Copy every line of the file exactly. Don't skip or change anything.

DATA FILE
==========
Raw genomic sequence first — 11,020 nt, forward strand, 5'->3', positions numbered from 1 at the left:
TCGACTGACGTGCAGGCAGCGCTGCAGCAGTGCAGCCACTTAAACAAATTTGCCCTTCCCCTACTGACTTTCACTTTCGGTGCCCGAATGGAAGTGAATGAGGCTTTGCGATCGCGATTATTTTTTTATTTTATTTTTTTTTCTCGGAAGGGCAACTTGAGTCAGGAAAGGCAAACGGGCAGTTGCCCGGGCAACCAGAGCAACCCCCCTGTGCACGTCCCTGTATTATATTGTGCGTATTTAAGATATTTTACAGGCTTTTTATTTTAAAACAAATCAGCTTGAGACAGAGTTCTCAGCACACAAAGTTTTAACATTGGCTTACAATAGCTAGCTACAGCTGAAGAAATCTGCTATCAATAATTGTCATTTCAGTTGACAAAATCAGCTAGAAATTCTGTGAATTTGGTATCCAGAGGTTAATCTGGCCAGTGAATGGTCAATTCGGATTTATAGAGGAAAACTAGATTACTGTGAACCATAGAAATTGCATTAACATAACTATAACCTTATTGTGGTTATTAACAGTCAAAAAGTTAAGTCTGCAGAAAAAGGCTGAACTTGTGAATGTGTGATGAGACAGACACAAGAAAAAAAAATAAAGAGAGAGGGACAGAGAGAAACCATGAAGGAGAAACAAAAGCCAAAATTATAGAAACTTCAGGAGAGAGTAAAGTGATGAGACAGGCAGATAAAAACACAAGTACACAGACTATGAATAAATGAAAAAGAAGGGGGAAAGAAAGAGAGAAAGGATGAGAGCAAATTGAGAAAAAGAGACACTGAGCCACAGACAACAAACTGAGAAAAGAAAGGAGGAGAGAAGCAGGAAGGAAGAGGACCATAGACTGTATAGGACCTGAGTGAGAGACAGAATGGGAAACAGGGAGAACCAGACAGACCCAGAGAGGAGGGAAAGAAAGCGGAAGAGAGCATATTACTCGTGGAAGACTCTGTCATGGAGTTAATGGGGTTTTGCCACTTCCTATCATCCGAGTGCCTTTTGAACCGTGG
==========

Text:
Raw genomic sequence first — 11,020 nt, forward strand, 5'->3', positions numbered from 1 at the left:
TCGACTGACGTGCAGGCAGCGCTGCAGCAGTGCAGCCACTTAAACAAATTTGCCCTTCCCCTACTGACTTTCACTTTCGGTGCCCGAATGGAAGTGAATGAGGCTTTGCGATCGCGATTATTTTTTTATTTTATTTTTTTTTCTCGGAAGGGCAACTTGAGTCAGGAAAGGCAAACGGGCAGTTGCCCGGGCAACCAGAGCAACCCCCCTGTGCACGTCCCTGTATTATATTGTGCGTATTTAAGATATTTTACAGGCTTTTTATTTTAAAACAAATCAGCTTGAGACAGAGTTCTCAGCACACAAAGTTTTAACATTGGCTTACAATAGCTAGCTACAGCTGAAGAAATCTGCTATCAATAATTGTCATTTCAGTTGACAAAATCAGCTAGAAATTCTGTGAATTTGGTATCCAGAGGTTAATCTGGCCAGTGAATGGTCAATTCGGATTTATAGAGGAAAACTAGATTACTGTGAACCATAGAAATTGCATTAACATAACTATAACCTTATTGTGGTTATTAACAGTCAAAAAGTTAAGTCTGCAGAAAAAGGCTGAACTTGTGAATGTGTGATGAGACAGACACAAGAAAAAAAAATAAAGAGAGAGGGACAGAGAGAAACCATGAAGGAGAAACAAAAGCCAAAATTATAGAAACTTCAGGAGAGAGTAAAGTGATGAGACAGGCAGATAAAAACACAAGTACACAGACTATGAATAAATGAAAAAGAAGGGGGAAAGAAAGAGAGAAAGGATGAGAGCAAATTGAGAAAAAGAGACACTGAGCCACAGACAACAAACTGAGAAAAGAAAGGAGGAGAGAAGCAGGAAGGAAGAGGACCATAGACTGTATAGGACCTGAGTGAGAGACAGAATGGGAAACAGGGAGAACCAGACAGACCCAGAGAGGAGGGAAAGAAAGCGGAAGAGAGCATATTACTCGTGGAAGACTCTGTCATGGAGTTAATGGGGTTTTGCCACTTCCTATCATCCGAGTGCCTTTTGAACCGTGG